Aug 9, 22 11:21 am  · 
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x-jla

They are pretty strict in this particular city…

Aug 9, 22 11:24 am  · 
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Bummer.  Good luck! 

Aug 9, 22 12:49 pm  · 
1  · 
proto

Key thing is getting agreement from your AHJ that the thorny strip is not a "walking surface". There is also a possible conversation to be had about "landscape" or "site" not being part of the "building", but some codes do include any constructed conditions.

Aug 9, 22 3:03 pm  · 
1  · 

x-jla, you may need for the planting area have a wall that's 36 to 42" high on the side on the side facing the patio. Then you can have a bench seat along the wall at about 24-28" high. So one can sit but the walling would kind of keep the thorny plants on that side of the wall. Just a thought. The wall being maybe 6 to 8 inch thick. To minimize weight, you may use lighter weight material than say... CMU because of the retaining wall. But at 36 to 42" inches in from the retaining wall, you should be ok from impacting the concrete retaining wall. I can definitely say thorny plants alone might be a deterrent for most any sane person to go any closer. An insane person, it wouldn't matter what you do.... you can't fix that kind of insane jackass-level stupid.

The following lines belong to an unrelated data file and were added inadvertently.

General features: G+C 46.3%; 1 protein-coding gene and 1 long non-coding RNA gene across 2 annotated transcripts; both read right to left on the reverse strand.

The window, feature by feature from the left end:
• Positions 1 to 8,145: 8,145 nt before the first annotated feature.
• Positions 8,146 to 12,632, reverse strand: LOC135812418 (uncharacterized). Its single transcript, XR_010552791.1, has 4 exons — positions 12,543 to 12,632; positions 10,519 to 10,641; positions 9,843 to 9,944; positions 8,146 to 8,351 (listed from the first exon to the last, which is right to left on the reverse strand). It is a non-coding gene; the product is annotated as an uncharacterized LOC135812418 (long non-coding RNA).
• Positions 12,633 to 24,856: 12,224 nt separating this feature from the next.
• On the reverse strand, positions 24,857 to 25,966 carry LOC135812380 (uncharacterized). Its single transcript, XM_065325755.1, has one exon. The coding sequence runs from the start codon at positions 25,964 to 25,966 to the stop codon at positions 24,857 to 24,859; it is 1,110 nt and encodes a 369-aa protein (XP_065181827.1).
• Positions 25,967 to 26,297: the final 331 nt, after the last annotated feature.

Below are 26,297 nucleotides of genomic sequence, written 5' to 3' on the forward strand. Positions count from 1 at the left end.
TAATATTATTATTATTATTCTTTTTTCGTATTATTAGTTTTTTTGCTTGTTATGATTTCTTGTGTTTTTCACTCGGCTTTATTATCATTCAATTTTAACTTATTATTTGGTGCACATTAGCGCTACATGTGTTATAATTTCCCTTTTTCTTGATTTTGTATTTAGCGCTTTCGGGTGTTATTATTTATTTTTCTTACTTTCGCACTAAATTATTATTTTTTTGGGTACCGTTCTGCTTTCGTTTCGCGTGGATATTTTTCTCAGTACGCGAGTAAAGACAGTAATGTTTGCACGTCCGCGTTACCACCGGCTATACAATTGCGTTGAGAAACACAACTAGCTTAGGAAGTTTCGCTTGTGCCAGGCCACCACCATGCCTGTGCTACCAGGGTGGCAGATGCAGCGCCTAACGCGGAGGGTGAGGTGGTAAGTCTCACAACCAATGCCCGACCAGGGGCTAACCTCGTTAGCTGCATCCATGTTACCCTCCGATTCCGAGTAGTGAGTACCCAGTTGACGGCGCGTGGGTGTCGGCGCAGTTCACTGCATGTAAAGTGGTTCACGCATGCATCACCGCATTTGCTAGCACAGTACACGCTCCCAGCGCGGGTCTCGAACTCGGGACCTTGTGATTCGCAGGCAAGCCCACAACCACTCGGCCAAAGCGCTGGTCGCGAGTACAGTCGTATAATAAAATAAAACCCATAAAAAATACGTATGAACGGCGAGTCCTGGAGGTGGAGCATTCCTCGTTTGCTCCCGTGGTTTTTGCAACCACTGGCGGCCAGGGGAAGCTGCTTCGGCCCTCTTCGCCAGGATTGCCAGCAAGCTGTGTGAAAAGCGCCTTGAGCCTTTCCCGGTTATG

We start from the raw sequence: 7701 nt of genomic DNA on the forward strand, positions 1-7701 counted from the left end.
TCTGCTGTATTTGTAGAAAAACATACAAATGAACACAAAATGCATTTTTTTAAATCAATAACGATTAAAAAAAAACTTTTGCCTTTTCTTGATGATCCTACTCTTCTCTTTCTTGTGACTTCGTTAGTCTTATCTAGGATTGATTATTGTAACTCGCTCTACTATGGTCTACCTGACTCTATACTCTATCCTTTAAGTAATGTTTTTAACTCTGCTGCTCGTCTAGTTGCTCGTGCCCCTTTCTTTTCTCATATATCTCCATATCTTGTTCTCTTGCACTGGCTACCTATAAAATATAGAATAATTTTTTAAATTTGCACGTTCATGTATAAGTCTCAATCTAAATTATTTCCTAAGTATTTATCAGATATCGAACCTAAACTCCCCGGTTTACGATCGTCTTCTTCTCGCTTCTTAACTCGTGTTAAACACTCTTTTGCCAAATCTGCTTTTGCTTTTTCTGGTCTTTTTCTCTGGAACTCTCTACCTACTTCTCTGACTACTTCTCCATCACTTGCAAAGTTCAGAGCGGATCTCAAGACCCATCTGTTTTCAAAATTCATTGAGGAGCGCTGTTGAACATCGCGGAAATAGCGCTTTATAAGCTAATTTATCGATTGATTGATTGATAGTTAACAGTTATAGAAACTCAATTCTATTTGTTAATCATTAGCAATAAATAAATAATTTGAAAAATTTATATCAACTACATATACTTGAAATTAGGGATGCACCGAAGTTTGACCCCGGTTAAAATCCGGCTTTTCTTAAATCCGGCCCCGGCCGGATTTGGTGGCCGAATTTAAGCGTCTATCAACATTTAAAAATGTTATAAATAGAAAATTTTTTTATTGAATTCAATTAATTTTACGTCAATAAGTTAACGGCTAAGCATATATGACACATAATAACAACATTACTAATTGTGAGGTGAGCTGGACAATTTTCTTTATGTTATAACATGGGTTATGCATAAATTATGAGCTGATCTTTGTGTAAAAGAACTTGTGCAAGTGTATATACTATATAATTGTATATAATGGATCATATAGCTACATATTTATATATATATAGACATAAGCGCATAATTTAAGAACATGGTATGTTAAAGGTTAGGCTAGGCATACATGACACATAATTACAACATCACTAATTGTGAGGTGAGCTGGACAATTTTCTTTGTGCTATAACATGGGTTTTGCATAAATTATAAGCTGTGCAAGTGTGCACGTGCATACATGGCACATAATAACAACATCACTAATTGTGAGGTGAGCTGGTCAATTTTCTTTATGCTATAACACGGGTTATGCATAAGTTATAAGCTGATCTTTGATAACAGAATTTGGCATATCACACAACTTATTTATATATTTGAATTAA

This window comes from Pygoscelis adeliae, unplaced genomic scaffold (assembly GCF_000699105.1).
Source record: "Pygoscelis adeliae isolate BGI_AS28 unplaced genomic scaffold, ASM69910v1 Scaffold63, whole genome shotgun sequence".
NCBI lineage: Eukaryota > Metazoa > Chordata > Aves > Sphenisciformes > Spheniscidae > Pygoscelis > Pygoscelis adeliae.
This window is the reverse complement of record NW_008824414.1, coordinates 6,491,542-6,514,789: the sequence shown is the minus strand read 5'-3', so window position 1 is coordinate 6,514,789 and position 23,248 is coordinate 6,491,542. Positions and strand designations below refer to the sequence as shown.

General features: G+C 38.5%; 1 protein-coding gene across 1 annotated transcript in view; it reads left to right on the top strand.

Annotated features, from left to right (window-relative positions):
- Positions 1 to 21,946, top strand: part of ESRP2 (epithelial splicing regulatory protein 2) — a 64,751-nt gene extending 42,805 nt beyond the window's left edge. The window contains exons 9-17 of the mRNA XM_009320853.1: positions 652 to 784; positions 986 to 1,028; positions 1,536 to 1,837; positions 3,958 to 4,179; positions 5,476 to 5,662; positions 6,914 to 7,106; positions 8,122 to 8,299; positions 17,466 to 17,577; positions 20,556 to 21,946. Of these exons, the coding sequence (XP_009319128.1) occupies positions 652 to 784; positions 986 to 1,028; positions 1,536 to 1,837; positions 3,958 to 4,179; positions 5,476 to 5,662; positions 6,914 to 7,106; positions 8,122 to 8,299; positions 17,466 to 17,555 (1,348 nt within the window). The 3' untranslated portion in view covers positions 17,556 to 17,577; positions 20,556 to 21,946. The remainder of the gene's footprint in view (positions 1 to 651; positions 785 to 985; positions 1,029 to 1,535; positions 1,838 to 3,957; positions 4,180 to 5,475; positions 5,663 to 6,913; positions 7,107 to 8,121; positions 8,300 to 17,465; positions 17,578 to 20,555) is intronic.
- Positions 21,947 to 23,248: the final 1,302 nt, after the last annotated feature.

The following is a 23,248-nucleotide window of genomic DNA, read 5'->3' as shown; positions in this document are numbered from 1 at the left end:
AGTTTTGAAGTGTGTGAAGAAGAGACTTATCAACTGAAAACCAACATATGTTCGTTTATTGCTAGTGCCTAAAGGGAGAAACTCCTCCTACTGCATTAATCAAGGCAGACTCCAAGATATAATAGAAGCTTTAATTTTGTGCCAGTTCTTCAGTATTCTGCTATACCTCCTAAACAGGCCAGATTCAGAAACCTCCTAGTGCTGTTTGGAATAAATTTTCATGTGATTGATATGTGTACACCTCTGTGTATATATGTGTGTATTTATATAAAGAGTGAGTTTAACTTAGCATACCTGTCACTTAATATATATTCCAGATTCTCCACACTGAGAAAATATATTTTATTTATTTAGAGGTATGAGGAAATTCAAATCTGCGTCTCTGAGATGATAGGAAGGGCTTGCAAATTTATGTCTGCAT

Aug 9, 22 3:44 pm  · 
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Is the retaining wall existing or new proposed work?

Aug 9, 22 4:18 pm  · 
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shellarchitect

looks good to me

Aug 9, 22 11:04 am  · 
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reallynotmyname

Perhaps try an 18" or so high wall at the edge of the planter bed (next to the Ouch person) to define an edge and discourage people from walking straight out through the planter and over the 48" drop?   You could make it out of some kind of attractive material.

Aug 9, 22 12:12 pm  · 
1  · 
kalle44

Hello, I recommend you to plant grapes or a cactus, then it will not be so visible, this is the best way in my opinion

Aug 9, 22 1:06 pm  · 
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proto

you need a 36" wide horiz surface (landscape is ok) to fall on from a 30"max retaining wall height to avoid a guard (repeat terracing down as necessary; or add guard to last terrace to keep it away from the top level, if you are limited laterally)

Aug 9, 22 1:29 pm  · 
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Is that a code condition in the IRC?